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Residential Focus: Owner builder permit not required for benefit of statutory warranties

07 March 2024

14 min read

#Property, Planning & Development

Published by:

Faith Zalm

Residential Focus: Owner builder permit not required for benefit of statutory warranties

In McIntosh v Lennon [2024] NSWSC 169, the Supreme Court of NSW confirmed that individuals who do owner-builder work without obtaining a permit under the Home Building Act 1989 (NSW) (HB Act) remain subject to the statutory warranties in section 18B of the HB Act (warranties) regardless of their non-compliance with the legislation.

The decision was on appeal from the Appeal Panel of the NSW Civil and Administrative Tribunal and we summarise the facts following our article ‘No permit, not on title? Still liable as an owner-builder’.


The Appeal Panel had found that a person undertaking residential building work without an owner-builder permit fell within the meaning of “owner-builder” in the HB Act, by reading in additional words to the definition.

The plaintiff appealed the Appeal Panel’s decision, asserting errors of law in:

  • giving a legal meaning to owner-builder that differed from the ordinary meaning of the phrase
  • construing that the words “or is required to do” should be inserted into the definition of owner-builder in circumstances where those words were absent
  • making the above findings in circumstances where they were not argued before it
  • denying procedural fairness.

The Court granted leave but dismissed the appeal.

Reading words into the definition

In the HB Act, owner-builder means a person who does work under an owner-builder permit issued to the person for that work.

The Court reviewed the authorities related to the reading in of words into legislation. In Taylor v The Owners – Strata Plan No 11564 [2014] HCA 9, the High Court accepted the views of Lord Diplock in Jones v Wrotham Park Settled Estates [1980] AC 74 as reformulated and restated in Inco Europe Ltd v First Choice Distribution (a firm) [2000] UKHL 15 where a court is required to read in words when construing legislation. The test adopted in Taylor required the following three conditions be satisfied:

  • that it is possible to determine by reviewing the provision of an Act, read as a whole, what the “mischief was that it was the purpose of the Act to remedy”
  • that it is apparent that the drafter and legislature had mistakenly overlooked or omitted to address a circumstance that may eventuate which would be addressed by the purpose of an Act
  • that the wording to be “read in” to a provision of an Act can be discerned based upon the substance of the wording that may have been used by the legislature, had the words been drafted into the provision.

The Court concluded that the conditions adopted in Taylor had been satisfied and that a person who had not obtained an owner-builder permit should be included in the definition of owner-builder on the basis that:

  • the legislature had intended that the warranties were implied into every contract for residential building work, regardless of whether or not a required permit had been obtained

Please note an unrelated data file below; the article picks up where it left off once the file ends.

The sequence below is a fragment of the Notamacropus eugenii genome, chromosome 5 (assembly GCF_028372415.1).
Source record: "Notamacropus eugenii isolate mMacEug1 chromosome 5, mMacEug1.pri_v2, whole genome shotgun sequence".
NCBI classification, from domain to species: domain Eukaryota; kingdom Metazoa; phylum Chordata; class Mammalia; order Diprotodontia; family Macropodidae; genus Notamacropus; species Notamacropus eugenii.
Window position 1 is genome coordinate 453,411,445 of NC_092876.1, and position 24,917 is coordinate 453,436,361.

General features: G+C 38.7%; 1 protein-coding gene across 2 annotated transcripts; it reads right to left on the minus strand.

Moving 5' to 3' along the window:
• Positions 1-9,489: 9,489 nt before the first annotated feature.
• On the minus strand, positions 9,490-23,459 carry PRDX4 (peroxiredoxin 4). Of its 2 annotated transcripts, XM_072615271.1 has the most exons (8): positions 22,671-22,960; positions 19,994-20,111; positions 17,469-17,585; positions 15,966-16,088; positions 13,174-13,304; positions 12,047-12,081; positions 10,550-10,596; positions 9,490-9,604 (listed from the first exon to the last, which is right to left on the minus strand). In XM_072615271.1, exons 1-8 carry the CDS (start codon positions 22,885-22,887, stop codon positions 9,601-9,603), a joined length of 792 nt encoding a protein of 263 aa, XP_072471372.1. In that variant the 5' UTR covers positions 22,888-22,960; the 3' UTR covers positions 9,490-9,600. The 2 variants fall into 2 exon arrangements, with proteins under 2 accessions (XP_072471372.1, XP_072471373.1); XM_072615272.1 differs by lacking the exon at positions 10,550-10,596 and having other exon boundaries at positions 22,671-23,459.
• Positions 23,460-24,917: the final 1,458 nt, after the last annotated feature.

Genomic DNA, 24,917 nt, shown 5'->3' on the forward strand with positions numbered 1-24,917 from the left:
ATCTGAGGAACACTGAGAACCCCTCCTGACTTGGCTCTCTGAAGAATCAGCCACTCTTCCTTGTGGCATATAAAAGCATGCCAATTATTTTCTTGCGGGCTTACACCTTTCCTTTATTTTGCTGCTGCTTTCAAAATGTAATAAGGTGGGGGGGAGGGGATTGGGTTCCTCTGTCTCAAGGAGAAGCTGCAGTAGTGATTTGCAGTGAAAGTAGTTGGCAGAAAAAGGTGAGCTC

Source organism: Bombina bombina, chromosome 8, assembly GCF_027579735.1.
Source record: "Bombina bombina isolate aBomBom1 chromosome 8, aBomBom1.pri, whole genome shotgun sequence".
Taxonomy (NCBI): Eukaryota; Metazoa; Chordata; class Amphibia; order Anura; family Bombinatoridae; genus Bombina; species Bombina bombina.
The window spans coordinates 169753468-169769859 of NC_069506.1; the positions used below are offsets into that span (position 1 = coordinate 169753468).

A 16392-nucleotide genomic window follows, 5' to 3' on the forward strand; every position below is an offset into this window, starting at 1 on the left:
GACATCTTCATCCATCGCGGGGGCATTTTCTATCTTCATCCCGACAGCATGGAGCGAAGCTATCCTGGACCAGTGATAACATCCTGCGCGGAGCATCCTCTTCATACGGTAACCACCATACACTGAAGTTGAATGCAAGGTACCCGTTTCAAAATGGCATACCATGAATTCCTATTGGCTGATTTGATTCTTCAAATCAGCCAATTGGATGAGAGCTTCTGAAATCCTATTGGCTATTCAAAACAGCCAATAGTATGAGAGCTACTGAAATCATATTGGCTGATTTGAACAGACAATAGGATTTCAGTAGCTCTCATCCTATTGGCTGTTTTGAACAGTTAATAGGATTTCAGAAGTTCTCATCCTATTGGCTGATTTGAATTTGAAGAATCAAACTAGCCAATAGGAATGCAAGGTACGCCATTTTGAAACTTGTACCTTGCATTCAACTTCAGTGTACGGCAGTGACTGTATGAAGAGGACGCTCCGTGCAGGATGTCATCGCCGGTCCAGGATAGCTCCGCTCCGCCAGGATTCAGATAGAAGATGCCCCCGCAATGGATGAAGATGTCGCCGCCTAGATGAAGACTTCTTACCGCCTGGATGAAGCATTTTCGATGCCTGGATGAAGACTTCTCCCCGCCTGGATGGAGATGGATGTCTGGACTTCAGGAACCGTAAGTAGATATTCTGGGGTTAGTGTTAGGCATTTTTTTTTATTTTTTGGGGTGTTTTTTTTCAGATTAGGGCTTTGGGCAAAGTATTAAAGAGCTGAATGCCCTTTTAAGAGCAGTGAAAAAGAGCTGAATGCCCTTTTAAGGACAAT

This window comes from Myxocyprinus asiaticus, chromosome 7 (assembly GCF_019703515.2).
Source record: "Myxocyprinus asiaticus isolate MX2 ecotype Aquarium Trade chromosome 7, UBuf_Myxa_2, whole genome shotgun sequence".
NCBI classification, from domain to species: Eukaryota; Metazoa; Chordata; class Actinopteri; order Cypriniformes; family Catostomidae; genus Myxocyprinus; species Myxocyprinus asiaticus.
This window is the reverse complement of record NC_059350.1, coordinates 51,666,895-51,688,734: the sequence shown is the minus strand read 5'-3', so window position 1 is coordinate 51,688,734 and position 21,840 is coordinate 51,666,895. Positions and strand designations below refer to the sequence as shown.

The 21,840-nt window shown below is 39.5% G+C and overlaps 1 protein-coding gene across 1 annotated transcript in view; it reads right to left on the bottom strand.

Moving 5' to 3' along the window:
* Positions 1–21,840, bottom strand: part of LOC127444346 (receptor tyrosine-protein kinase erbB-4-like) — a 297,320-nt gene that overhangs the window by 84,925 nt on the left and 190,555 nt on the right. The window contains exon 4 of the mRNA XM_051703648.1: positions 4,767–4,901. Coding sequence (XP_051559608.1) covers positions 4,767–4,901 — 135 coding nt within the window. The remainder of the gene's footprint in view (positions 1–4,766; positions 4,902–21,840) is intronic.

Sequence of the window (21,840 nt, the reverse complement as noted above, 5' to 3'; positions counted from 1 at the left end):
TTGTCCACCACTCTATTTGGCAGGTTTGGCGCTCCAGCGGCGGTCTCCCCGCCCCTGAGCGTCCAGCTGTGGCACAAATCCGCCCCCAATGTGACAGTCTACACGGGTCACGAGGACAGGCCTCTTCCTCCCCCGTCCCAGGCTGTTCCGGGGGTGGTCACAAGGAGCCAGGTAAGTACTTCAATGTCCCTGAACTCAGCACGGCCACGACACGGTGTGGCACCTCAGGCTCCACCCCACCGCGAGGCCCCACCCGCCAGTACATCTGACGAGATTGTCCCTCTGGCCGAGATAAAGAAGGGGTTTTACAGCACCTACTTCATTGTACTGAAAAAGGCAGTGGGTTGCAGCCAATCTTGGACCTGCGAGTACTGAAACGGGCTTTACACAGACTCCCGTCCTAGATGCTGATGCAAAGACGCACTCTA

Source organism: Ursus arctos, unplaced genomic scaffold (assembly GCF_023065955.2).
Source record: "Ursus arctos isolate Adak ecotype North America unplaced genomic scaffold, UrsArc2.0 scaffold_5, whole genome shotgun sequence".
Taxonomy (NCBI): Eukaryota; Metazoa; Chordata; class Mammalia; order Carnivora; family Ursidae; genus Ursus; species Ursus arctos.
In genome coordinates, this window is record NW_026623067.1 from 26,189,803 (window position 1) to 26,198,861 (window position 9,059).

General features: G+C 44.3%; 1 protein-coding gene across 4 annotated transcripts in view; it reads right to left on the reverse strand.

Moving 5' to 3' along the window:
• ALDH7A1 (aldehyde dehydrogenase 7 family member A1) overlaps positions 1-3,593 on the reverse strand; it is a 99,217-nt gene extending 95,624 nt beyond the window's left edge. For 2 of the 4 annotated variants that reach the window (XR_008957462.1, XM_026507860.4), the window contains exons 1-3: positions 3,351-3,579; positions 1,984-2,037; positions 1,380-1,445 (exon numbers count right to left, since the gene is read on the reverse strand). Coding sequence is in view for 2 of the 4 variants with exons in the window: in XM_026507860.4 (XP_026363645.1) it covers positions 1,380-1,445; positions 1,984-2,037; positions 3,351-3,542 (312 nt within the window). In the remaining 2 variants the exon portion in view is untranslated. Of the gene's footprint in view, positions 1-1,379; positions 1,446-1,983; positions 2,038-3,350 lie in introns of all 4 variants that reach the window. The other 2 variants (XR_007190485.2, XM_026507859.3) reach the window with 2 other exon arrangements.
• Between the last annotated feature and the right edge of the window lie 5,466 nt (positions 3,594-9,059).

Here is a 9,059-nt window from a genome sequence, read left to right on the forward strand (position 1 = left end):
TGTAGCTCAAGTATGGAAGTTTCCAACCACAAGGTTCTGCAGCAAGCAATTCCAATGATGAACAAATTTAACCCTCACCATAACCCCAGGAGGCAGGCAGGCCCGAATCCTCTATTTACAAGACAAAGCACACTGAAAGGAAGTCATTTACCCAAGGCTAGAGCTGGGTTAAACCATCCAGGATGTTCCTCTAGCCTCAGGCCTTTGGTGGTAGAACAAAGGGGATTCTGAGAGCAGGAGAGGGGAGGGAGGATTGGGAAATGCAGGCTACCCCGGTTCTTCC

• the drafter had overlooked the circumstances where a person required to obtain an owner-builder permit had not done so, and it would be illogical for the omission of this scenario from the HB Act to frustrate the respondent’s right to the warranties
  • the Court was able to ascertain the substance of the words that the legislature may have drafted into the HB Act, had it turned its mind to those circumstances.

The Court further noted that the plaintiff should not receive a benefit from his unlawful acts.

The Court then reviewed extrinsic materials, including case law regarding previous definitions of owner-builder and concluded that there was a strong indication that owner-builder included individuals who were required to obtain a permit prior to undertaking any residential building work but had failed to obtain such permit.

The Court also considered the plaintiff’s argument that the definition of owner-builder work excluded the “reading in” of any additional wording because there were other remedies available to the defendant, such as rescission of a sale contract under section 95(5) of the HB Act.

The Court rejected this argument as the right of recission could only occur prior to a sale and in circumstances where a purchaser had discovered that a vendor had not disclosed that it was an owner-builder. This would not be consistent with the consumer protection scheme established by the HB Act. The Court similarly rejected an argument that a purchaser could make enquiries to determine if an owner-builder permit was required, finding that any consumer protection provided by a register is merely illusory.

The plaintiff also argued that the legislature had not intended that a person who had unlawfully failed to obtain an “owner-builder” permit would be subject to the warranties. The Court rejected this argument on the basis that there was no contextual indication that the legislature had meant to exclude the warranties.

The plaintiff further contended that extending the definition of owner-builder to include individuals who failed to obtain an owner-builder permit would adversely affect section 6.6 of the Environmental Planning and Assessment Act 1979 (NSW)(EPA Act). The Court concluded that the interaction between the HB Act and EPA Act allowed for an interpretation of owner-builder, where the owner-builder had not strictly sought the required permit, so that section 6.6 of the EPA Act was unaffected.